Reviewed by: Aaron S. Chidekel, MD
Date reviewed: October 2005
Originally reviewed by: Steven Dowshen, MD
Coughs are one of the most frequent symptoms of childhood illness, and although they can sound awful at times, they usually are not a symptom of a serious condition. In fact, coughing is a healthy and important reflex that helps clear the airways in the throat and chest.
Occasionally, though, your child’s cough is going to warrant a visit to the doctor. Recognizing certain types of coughs will help you know how to handle them and when to seek medical help.
Types of Coughs and What They Typically Mean
Here’s some guidance on different types of coughs and the kinds of conditions they’re typically associated with. If you’re concerned that your child’s cough is an indication of a larger illness, or have any questions about your child’s symptoms, call your child’s doctor.
Barky coughs are usually caused by an inflammation or swelling in the upper part of the airway. Most often barky coughs are caused by croup, an inflammation of the larynx (voice box) and trachea (windpipe).
Croup can be brought on by allergies, change in temperature at night or, most commonly, a viral upper respiratory infection. When a young child’s airway becomes inflamed, it may swell near, or just below, the vocal cords, making it harder to breathe. Children younger than 3 years of age tend to get croup because their windpipes are narrow.
Croup can come on suddenly, and in the middle of the night, when your child is at rest. Often it’s accompanied by stridor, a noisy, harsh breathing (some doctors describe it as a coarse, musical sound) that occurs when a child inhales (breathes in).
Whooping cough is another name used to refer to the illness pertussis, an infection of the respiratory tract that’s caused by a type of bacteria called bordetella pertussis. The illness is marked by severe coughing spells that end in a “whooping” sound when a child breathes in. Other symptoms of pertussis include a runny nose, sneezing, mild cough, and a low-grade fever.
Although pertussis can occur at any age, it’s most severe in infants under 1 year old who aren’t immunized. The pertussis vaccine, which is part of the DTaP (diphtheria, tetanus, acellular pertussis) immunization, is routinely given in five doses before a child’s sixth birthday. It’s important to follow the immunization schedule that your child’s doctor provides.
Pertussis is highly contagious. The bacteria can spread from person to person through tiny drops of fluid in the air from an infected person’s nose or mouth, which get propelled by sneezes, coughs, or laughs. Other people can become infected by inhaling the drops or getting the drops on their hands and then touching their mouths or noses.
Cough With Wheezing
When coughing is accompanied by a wheezing sound as your child exhales, it may be a sign that your child’s lower airway is inflamed. There is also the possibility, particularly in a younger child, that the lower airway is being blocked by a foreign object or mucus from a respiratory infection.
Lots of coughs get worse at night because the congestion in a child’s nose and sinuses drains down the throat and causes irritation while the child lies in bed. This is only a problem if your child is unable to sleep. Asthma can also trigger nighttime coughs because the airways tend to be more sensitive and become more irritable at night.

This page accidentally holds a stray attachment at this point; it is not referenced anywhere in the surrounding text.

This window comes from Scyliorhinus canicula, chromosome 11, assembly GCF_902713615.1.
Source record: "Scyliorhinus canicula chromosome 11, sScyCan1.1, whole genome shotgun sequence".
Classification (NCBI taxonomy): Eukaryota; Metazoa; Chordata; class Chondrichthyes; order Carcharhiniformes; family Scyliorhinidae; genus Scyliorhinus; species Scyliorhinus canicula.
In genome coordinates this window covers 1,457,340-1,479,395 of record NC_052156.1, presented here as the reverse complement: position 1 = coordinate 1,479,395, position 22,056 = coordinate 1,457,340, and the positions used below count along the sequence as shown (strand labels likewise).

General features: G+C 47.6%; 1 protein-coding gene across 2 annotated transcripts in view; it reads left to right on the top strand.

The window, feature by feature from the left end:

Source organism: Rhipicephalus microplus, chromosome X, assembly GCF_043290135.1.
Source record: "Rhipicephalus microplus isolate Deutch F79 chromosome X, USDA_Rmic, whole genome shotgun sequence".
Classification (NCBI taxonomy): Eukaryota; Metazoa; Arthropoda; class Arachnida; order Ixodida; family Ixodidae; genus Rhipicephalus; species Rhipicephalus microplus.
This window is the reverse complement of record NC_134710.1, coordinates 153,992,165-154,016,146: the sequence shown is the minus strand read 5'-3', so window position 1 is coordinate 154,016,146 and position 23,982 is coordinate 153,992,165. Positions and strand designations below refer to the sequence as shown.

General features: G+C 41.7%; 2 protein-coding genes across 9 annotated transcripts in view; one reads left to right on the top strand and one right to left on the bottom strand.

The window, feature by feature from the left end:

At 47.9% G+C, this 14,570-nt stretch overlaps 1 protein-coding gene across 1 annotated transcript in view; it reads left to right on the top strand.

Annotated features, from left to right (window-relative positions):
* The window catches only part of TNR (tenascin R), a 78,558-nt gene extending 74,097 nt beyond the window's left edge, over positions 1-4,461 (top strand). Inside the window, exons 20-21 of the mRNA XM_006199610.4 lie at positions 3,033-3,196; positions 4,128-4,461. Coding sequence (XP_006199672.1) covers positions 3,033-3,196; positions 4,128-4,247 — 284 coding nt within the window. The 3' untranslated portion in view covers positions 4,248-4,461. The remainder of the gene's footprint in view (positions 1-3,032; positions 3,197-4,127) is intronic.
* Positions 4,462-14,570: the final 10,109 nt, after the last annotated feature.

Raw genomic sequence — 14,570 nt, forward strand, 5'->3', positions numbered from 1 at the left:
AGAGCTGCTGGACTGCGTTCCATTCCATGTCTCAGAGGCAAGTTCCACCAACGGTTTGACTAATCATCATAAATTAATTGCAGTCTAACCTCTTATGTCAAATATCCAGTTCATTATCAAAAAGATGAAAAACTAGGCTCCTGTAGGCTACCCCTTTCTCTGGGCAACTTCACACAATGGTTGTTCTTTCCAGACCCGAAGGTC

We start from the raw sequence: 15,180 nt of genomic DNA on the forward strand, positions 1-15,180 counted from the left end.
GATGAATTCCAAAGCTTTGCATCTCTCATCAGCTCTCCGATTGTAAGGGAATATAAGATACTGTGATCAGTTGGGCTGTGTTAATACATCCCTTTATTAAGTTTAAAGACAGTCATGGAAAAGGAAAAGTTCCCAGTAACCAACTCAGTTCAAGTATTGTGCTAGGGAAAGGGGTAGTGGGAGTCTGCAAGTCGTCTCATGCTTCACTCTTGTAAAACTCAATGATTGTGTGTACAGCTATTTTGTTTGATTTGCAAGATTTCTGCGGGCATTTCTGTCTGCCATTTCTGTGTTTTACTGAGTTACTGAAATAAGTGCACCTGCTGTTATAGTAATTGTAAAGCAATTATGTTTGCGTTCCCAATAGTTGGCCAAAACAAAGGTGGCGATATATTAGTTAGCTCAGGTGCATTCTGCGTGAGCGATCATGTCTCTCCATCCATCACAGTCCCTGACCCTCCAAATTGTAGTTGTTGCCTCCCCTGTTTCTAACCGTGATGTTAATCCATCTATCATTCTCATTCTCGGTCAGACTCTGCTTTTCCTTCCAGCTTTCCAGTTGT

Allergies, asthma, colds, and other respiratory infections are the usual culprits of daytime coughs. Cold air or activity can make these coughs worse, and they often subside at night or when the child is resting. It’s a good idea to make sure that nothing in your house – like air freshener, pets, or smoke (especially tobacco smoke) – is making your child cough.
Cough With a Fever
If your child has a cough, mild fever, and runny nose, chances are that he or she has a common cold. But coughs with a fever of 102 degrees Fahrenheit (39 degrees Celsius) or higher can mean pneumonia, particularly if your child is listless and breathing fast. In this case, call your child’s doctor immediately.
Cough With Vomiting
Children often cough so much that it triggers their gag reflex, making them throw up. Usually, this is not cause for alarm unless the vomiting persists. Also, if your child has a cough with a cold or an asthma flare-up, he or she may throw up if lots of mucus drains into the stomach and causes nausea.
Coughs caused by colds can last weeks, especially if your child has one cold right after another. Asthma, allergies, or a chronic infection in the sinuses or breathing passages might also be responsible for these persistent coughs. If the cough lasts for 3 weeks, notify your child’s doctor.
When to Call Your Child’s Doctor
Most childhood coughs are nothing to be concerned about. However, consult a doctor if your child:
- has trouble breathing or is working hard to breathe
- is breathing more quickly than usual
- has a blue or dusky color to the lips, face, or tongue
- has a high fever (particularly in a young infant or in the absence of congestion or a runny nose; contact your child’s doctor for any fever in an infant younger than 3 months)
- is an infant (3 months old or younger) who has been coughing for more than a few hours
- makes a “whooping” sound when she breathes after coughing
- is coughing up blood
- has stridor when inhaling
- has wheezing when exhaling (unless you already have home asthma management instructions from your child’s doctor)
- is listless or cranky